Robotic surgery represents a novel way of doing surgery. It allows physicians the opportunity to offer patients minimally invasive options that might not be available with standard laparoscopy. By utilizing the robotic system, surgeons have an enhanced 3D view of the surgical field with the capability to 'zoom in' and magnify up to 12 times the normal size. The robotic arms allow superior flexibility and maneuverability that improve the surgeon's control and precision.
The robot DOES NOT make any decisions or movements on its own, nor can it be programmed to act independently. It has no autonomy and moves only from direct input from the surgeon.
The robotic system used at the University of Kansas Medical Center is the da vinci Surgical System, which was acquired in 2004. It was approved by the U.S. Food and Drug Administration in 2000 for abdominal procedures and in 2005 for gynecologic procedures. It is also used by extensively by urologists since 2001 for prostate removal as well as cardiothoracic surgeons.
How It Works
The robotic system consists of three components, which include:
At the start of the procedure, the surgeon fills the patient's abdomen with carbon dioxide using a small incision less than 2 cm. After the abdomen is distended a light and camera is inserted to view the abdominal contents. If the surgeon feels the operation can be completed robotically, the surgeon will proceed and make three to six incisions approximately 1-2 cm in length. Through these incisions cannulas, or instrument holders, are inserted through the skin into the abdomen. The patient side cart, which includes flexible, mechanical arms is then brought to the patient and 'docked', or connected to the cannulas.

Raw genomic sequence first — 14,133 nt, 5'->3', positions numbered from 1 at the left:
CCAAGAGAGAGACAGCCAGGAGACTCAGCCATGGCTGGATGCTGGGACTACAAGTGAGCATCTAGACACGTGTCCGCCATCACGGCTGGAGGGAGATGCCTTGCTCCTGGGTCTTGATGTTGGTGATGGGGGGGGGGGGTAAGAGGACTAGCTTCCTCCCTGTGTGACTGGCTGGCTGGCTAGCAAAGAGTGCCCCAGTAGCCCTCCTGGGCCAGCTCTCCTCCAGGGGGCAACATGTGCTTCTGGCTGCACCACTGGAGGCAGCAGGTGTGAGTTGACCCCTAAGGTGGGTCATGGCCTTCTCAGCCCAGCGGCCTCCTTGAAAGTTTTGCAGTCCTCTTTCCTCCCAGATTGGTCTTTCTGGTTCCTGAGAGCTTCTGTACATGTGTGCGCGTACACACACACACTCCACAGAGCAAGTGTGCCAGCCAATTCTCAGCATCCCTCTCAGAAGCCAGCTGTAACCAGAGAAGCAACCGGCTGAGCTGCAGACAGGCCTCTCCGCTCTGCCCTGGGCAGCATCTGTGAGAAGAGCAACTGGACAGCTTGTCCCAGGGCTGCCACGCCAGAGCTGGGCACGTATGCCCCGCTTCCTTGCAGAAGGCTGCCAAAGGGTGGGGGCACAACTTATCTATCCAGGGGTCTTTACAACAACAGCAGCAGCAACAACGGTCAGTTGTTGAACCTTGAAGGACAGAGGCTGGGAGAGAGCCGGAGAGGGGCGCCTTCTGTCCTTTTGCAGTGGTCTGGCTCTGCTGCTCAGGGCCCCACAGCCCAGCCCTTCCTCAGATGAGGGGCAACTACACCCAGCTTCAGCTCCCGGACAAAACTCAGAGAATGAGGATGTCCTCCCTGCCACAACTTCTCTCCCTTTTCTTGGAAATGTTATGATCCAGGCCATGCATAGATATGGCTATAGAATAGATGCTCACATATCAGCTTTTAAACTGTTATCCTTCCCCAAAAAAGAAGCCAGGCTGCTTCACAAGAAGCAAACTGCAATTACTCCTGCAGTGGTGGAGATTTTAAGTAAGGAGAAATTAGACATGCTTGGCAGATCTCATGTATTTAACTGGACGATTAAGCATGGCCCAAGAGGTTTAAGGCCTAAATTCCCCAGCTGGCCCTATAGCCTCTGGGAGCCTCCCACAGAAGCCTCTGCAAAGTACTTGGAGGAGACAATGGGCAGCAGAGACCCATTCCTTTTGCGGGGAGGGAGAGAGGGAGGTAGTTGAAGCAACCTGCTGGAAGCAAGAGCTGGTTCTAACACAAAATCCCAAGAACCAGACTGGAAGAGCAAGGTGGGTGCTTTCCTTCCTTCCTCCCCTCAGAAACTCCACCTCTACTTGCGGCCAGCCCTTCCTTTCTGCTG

Once the robot is docked the surgeon sits at a master console which is in the same room as the patient. An assistant surgeon remains at the bedside to change instruments and assist. Sitting at the console, the surgeon sees a magnified, three-dimensional view of the operating field and is able to direct the robot's arm movements by placing his/her hands in the master control handles. The surgeon's movements are scaled and translated to precise movements of the instruments at the bedside. Surgeon's hand tremor is also filtered and removed.
The robotic arms and specialized endowrist instruments combine to allow the instruments to move similar to that of a human wrist. The system allows seven degrees of freedom, or axes of movement.
Once the procedure is complete, the patient side cart is unhooked, or undocked, from the patient. All of the instruments and cannulas are removed and the small incisions are closed.
The following is a list of procedures currently available with robotic assistance:
Difference Between Robotic-Assisted and Standard Laparoscopy